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$n$,$k$, $m$, $u$ $\in$ $\Bbb N$;

Let's see the following sequence:

$x_0=n$; $x_m=3x_{m-1}+1$.

I am afraid I am a complete noob, but I cannot (dis)prove that the following implies the Collatz conjecture:

$\forall n\exists k,u:x_k=2^u$

Could you help me in this problem? Also, please do not (dis)prove the statement, just (dis)prove it is stronger than the Collatz conjecture.

If it implies and it is true, then LOL.


Okay, let me reconfigure the question: let's consider my statement true. In this case, does it imply the Collatz conjecture?

Please help me properly tagging this question, then delete this line.

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@AndréNicolas: OK. How do you know? – Did Jul 27 '12 at 10:04
@did: Misread.${}{}$ – André Nicolas Jul 27 '12 at 10:19
About your update, let me repeat: let us consider your statement true; then the integer $6$ is odd, the number $\pi$ is an integer, Collatz conjecture holds and Collatz conjecture does not hold. – Did Jul 31 '12 at 7:48

Call your statement S. Then: (1.) S does not hold. (2.) S implies the Collatz conjecture (and S also implies any conjecture you like). (3.) I fail to see how Collatz conjecture should imply S. (4.) If indeed Collatz conjecture implies S, then Collatz conjecture does not hold (and this will make the headlines...).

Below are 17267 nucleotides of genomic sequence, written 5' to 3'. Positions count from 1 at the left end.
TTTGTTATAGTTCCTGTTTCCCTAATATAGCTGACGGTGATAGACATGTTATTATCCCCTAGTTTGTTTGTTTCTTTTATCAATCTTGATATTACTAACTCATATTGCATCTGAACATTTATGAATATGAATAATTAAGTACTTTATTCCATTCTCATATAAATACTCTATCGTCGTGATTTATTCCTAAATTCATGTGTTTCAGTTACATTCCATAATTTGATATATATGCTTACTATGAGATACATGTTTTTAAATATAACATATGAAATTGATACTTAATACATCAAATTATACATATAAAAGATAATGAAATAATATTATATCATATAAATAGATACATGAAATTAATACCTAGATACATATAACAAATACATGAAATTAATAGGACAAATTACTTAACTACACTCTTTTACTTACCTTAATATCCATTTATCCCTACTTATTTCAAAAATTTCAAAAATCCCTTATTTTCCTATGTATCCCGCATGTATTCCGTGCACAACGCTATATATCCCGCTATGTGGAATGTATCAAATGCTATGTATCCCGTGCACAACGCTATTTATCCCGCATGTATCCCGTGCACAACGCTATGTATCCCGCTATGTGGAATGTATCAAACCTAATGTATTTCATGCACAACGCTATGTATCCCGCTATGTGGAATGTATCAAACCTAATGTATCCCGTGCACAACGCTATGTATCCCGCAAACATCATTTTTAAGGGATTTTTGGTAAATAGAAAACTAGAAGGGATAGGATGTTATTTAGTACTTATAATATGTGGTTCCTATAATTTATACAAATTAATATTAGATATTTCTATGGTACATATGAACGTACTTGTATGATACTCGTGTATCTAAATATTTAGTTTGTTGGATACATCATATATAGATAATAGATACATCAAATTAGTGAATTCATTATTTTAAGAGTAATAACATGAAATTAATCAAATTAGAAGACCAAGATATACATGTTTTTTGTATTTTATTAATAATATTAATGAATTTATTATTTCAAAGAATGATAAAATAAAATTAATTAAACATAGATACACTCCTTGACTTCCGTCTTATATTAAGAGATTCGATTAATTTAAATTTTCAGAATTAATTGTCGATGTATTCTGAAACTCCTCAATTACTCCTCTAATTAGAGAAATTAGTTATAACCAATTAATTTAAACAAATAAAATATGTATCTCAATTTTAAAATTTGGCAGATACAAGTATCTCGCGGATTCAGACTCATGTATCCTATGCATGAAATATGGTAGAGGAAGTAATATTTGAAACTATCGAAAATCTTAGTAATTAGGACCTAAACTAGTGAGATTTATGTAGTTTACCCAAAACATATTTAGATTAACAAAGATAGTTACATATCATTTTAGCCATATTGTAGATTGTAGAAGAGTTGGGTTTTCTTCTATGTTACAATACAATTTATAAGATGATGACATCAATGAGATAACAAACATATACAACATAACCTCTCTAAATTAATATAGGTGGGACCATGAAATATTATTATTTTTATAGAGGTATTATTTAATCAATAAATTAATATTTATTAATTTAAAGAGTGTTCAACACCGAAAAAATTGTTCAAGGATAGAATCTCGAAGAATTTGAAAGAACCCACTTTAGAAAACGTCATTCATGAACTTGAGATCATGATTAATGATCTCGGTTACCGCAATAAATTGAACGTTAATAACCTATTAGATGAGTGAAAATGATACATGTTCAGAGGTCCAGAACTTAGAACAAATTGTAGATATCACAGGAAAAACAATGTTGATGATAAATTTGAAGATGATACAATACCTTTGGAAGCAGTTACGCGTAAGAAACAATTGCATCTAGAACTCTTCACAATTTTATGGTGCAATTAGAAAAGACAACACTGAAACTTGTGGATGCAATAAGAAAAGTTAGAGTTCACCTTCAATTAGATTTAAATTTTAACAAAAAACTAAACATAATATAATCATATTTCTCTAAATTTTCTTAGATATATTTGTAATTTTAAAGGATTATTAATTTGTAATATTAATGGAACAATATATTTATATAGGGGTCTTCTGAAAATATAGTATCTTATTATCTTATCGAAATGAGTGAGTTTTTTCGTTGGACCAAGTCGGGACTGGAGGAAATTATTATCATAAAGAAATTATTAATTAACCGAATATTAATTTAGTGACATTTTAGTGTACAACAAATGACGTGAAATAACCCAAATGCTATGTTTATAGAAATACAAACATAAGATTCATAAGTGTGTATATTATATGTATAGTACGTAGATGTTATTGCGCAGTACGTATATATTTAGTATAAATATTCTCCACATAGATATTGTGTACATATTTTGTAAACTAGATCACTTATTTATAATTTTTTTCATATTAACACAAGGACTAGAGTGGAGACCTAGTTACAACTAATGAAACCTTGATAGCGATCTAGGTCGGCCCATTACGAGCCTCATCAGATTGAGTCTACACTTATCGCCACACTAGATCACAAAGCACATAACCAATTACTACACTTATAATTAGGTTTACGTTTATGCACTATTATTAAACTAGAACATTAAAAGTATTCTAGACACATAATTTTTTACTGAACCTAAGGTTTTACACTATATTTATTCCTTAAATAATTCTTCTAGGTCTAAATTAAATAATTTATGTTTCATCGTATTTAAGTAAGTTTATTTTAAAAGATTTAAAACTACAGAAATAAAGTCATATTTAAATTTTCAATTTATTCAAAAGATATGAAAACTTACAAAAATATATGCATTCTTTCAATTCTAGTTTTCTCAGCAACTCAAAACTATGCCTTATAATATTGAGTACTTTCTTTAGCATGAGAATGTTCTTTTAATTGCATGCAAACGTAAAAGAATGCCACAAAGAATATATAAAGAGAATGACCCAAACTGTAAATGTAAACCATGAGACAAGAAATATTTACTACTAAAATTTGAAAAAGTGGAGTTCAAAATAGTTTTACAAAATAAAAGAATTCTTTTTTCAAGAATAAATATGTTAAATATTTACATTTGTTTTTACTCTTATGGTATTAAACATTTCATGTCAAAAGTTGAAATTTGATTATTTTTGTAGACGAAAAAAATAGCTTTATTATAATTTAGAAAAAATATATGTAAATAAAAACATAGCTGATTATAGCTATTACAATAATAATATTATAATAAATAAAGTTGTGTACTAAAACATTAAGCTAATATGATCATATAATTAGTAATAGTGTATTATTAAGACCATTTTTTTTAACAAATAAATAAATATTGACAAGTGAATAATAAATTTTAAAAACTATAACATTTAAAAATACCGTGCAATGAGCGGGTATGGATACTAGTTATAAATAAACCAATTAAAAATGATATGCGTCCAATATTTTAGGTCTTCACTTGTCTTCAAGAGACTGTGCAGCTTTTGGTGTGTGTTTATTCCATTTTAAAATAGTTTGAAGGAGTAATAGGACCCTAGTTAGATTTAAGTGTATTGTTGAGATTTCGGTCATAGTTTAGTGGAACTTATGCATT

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I see from a false statement everything is implied, but I think in this exact situation we needn't investigate the truthness of $S$. – vakufo Jul 27 '12 at 10:13
In principle you may be right. In the case at hand however, (1.) and (4.) destroy any hope that a simple proof of the equivalence of S and Collatz conjecture exists . – Did Jul 27 '12 at 10:17
From an integer $n$ of the shape $4t+3$ we can never reach a power of $2$. – André Nicolas Jul 27 '12 at 10:34

Even if we make believe that we don't know that the statement is false, it is still not clear whether it says anything about Collatz. Collatz doesn't go by doing $3x+1$ until you get a power of 2; it goes by alternating doing $3x+1$ and dividing out powers of 2. Every time you divide out a power of 2, you get to a new odd number, and have to start the $3x+1$ bit all over again. There's no reason to think you'd ever hit a power of 2.

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Indeed (my point (3.)). – Did Jul 27 '12 at 17:52

I think your statement is not true, and even aside from its falseness, it simply does not imply Collatz.

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